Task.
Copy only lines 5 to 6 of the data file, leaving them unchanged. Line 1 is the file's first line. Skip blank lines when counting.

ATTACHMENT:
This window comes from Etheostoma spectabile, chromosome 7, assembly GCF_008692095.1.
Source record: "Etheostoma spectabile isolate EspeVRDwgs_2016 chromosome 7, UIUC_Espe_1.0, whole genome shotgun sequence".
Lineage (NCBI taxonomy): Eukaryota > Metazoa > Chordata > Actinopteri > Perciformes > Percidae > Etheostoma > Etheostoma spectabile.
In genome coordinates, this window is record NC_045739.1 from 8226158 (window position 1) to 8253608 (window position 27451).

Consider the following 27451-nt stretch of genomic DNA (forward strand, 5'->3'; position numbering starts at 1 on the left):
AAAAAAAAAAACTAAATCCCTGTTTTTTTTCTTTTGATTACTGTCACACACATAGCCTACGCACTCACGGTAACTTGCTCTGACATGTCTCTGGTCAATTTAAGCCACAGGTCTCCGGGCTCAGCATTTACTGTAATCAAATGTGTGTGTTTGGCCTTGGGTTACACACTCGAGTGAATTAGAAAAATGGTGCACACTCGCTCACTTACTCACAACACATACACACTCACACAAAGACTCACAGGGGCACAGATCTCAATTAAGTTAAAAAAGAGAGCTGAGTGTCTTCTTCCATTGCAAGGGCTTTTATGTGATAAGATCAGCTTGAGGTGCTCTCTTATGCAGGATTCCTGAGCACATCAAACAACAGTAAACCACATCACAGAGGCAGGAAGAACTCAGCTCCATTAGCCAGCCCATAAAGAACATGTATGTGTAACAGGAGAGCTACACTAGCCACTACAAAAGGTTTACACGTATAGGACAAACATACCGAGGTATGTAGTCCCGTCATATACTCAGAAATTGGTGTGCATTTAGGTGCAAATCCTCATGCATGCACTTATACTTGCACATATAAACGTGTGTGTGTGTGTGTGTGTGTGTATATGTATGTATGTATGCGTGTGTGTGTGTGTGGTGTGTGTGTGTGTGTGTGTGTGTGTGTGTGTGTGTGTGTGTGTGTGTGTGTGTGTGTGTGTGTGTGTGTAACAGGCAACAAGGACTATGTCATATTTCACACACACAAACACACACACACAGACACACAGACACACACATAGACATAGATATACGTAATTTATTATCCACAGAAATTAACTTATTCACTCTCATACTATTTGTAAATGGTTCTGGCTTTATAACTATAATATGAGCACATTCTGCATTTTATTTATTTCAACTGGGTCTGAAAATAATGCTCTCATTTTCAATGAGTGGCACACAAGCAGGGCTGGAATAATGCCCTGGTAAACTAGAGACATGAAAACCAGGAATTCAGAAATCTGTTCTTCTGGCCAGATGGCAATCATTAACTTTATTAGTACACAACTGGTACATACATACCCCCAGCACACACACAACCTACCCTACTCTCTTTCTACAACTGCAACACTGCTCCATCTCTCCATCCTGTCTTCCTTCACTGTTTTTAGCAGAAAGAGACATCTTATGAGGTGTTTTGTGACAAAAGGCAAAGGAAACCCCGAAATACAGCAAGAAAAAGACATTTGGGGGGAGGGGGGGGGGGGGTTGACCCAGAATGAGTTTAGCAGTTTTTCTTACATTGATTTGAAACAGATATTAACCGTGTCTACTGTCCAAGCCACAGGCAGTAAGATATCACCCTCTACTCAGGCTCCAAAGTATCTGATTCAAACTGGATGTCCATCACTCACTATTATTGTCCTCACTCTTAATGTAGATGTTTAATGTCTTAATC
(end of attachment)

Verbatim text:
Consider the following 27451-nt stretch of genomic DNA (forward strand, 5'->3'; position numbering starts at 1 on the left):
AAAAAAAAAAACTAAATCCCTGTTTTTTTTCTTTTGATTACTGTCACACACATAGCCTACGCACTCACGGTAACTTGCTCTGACATGTCTCTGGTCAATTTAAGCCACAGGTCTCCGGGCTCAGCATTTACTGTAATCAAATGTGTGTGTTTGGCCTTGGGTTACACACTCGAGTGAATTAGAAAAATGGTGCACACTCGCTCACTTACTCACAACACATACACACTCACACAAAGACTCACAGGGGCACAGATCTCAATTAAGTTAAAAAAGAGAGCTGAGTGTCTTCTTCCATTGCAAGGGCTTTTATGTGATAAGATCAGCTTGAGGTGCTCTCTTATGCAGGATTCCTGAGCACATCAAACAACAGTAAACCACATCACAGAGGCAGGAAGAACTCAGCTCCATTAGCCAGCCCATAAAGAACATGTATGTGTAACAGGAGAGCTACACTAGCCACTACAAAAGGTTTACACGTATAGGACAAACATACCGAGGTATGTAGTCCCGTCATATACTCAGAAATTGGTGTGCATTTAGGTGCAAATCCTCATGCATGCACTTATACTTGCACATATAAACGTGTGTGTGTGTGTGTGTGTGTGTATATGTATGTATGTATGCGTGTGTGTGTGTGTGGTGTGTGTGTGTGTGTGTGTGTGTGTGTGTGTGTGTGTGTGTGTGTGTGTGTGTGTGTGTGTGTGTGTGTAACAGGCAACAAGGACTATGTCATATTTCACACACACAAACACACACACACAGACACACAGACACACACATAGACATAGATATACGTAATTTATTATCCACAGAAATTAACTTATTCACTCTCATACTATTTGTAAATGGTTCTGGCTTTATAACTATAATATGAGCACATTCTGCATTTTATTTATTTCAACTGGGTCTGAAAATAATGCTCTCATTTTCAATGAGTGGCACACAAGCAGGGCTGGAATAATGCCCTGGTAAACTAGAGACATGAAAACCAGGAATTCAGAAATCTGTTCTTCTGGCCAGATGGCAATCATTAACTTTATTAGTACACAACTGGTACATACATACCCCCAGCACACACACAACCTACCCTACTCTCTTTCTACAACTGCAACACTGCTCCATCTCTCCATCCTGTCTTCCTTCACTGTTTTTAGCAGAAAGAGACATCTTATGAGGTGTTTTGTGACAAAAGGCAAAGGAAACCCCGAAATACAGCAAGAAAAAGACATTTGGGGGGAGGGGGGGGGGGGGTTGACCCAGAATGAGTTTAGCAGTTTTTCTTACATTGATTTGAAACAGATATTAACCGTGTCTACTGTCCAAGCCACAGGCAGTAAGATATCACCCTCTACTCAGGCTCCAAAGTATCTGATTCAAACTGGATGTCCATCACTCACTATTATTGTCCTCACTCTTAATGTAGATGTTTAATGTCTTAATC